4 October 2001
Following is the text of a joint communiqué issued today in New York by Secretary-General Kofi Annan and seven pharmaceutical companies:
1. The Secretary-General of the United Nations, Kofi Annan, met today with the CEOs and senior executives of seven of the world's leading research-based pharmaceutical companies (Abbott Laboratories, Boehringer-Ingelheim, Bristol-Myers Squibb, GlaxoSmithKline, F. Hoffmann-La Roche, Merck and Co Inc, and Pfizer) and senior officials of WHO and UNAIDS, to take stock of progress in expanding access to HIV treatment and care in developing countries. The meeting followed on an earlier meeting held in Amsterdam in April of this year.
2. Today's meeting reviewed the extent to which people of least developed countries, particularly countries of sub-Saharan Africa, are able to access the HIV care that they need, and ways to increase this access rapidly.
3. Since the CEOs last met with the Secretary-General, the companies, acting individually, have taken significant steps to make HIV/AIDS-related drugs more affordable and available for developing countries, particularly in sub-Saharan Africa. They have intensified their partnerships with non-governmental organizations (NGOs), private employers, local communities and health-care practitioners.
4. The Secretary-General, CEOs and United Nations officials agreed that prices of medicines and diagnostics are an important component of efforts to increase access to care, but -- on their own -- reduced prices are not sufficient to catalyse the scaling up that is needed. Additional resources are required, together with the political will and skills to spend them effectively. This means paying careful attention to the experiences of individuals and groups who have shown that they are making a difference to the lives of people at risk of, or affected by, HIV/AIDS. It also means reporting -- widely -- on what they have achieved, and synthesizing their experiences in a way that helps heads of State, governments and community groups intensify their response to the HIV-related needs of populations.
5. Participants in the meeting discussed the challenges they face in detail. They concluded that they will continue, in succeeding months, to work together on the practical realities of scaling up responses to HIV/AIDS at community level. They see the need to address HIV/AIDS in a comprehensive manner with a package of prevention, diagnosis and care. They recognize that effective care calls for reliable and accessible diagnosis, and without the potential for care, increasing the impact of prevention is extremely difficult.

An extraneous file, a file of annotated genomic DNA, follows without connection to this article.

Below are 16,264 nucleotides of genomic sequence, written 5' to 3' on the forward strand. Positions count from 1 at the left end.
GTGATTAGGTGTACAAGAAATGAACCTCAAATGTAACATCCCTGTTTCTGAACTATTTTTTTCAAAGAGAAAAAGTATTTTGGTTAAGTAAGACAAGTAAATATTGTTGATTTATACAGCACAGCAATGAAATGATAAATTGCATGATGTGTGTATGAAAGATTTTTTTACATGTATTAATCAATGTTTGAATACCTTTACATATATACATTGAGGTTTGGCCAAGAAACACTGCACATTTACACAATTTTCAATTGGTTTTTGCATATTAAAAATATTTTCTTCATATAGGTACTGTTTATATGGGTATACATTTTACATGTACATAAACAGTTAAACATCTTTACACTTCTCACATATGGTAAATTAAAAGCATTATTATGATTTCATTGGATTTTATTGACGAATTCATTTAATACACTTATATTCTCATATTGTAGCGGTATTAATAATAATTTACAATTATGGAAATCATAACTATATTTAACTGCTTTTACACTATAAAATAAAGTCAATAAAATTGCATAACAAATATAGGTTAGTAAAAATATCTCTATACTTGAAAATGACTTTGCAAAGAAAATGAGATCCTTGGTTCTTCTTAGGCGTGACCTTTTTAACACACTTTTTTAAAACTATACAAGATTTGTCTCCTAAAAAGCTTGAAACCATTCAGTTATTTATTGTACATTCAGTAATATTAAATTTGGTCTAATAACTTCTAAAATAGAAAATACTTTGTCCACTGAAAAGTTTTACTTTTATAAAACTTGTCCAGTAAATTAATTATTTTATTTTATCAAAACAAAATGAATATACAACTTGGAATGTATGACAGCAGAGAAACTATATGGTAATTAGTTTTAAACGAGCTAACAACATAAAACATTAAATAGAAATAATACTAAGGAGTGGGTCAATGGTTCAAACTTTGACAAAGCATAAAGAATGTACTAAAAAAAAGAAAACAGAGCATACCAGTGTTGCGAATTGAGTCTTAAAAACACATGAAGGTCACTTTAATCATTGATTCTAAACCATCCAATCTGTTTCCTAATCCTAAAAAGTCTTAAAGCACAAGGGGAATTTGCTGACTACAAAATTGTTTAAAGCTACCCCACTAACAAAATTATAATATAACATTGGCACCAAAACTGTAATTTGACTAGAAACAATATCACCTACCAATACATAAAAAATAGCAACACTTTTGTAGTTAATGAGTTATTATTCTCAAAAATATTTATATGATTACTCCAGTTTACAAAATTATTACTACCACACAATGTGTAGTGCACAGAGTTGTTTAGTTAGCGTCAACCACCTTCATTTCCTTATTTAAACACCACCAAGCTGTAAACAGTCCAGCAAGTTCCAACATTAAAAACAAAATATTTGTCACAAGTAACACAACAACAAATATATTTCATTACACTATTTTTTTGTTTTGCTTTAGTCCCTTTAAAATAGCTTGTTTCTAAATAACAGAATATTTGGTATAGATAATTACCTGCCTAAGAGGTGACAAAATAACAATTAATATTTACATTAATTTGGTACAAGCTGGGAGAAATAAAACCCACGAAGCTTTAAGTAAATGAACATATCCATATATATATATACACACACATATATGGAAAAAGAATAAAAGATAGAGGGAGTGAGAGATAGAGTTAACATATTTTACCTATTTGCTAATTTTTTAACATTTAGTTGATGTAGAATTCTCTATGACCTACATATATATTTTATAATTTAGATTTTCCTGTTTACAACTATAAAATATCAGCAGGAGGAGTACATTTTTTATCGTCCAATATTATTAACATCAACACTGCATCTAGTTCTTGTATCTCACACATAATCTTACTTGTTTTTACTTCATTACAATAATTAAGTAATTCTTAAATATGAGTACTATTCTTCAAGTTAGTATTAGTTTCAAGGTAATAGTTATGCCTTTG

6. With regard to care for people with HIV, the focus will involve defining the elements of the package concerned with care (including, but not limited to, anti-retroviral therapy), then identifying and accrediting those groups who can provide this care; offering support to these accredited providers so that they make care available to people who need it and establishing means to subsidize poor people's access to this care in ways that use scarce resources as efficiently as possible.
7. Participants agreed to join forces with other partners in the fight against HIV infection and AIDS -- employers (and their workforces), NGOs, academics, faith-based groups and missions. They will use their experience to help governments respond effectively to the needs of all. They agreed that they would work together to make the Global AIDS and Health Fund a success. They will communicate and report their results widely.
8. Summing up, J-P Garnier, on behalf of the companies, said "we will be working together to put our fingers on the triggers for efficacy". The Secretary-General endorsed the collective commitment to make a difference, responding to the enormous challenge of curbing the AIDS epidemic and the resulting devastation to millions of the world's poorest people.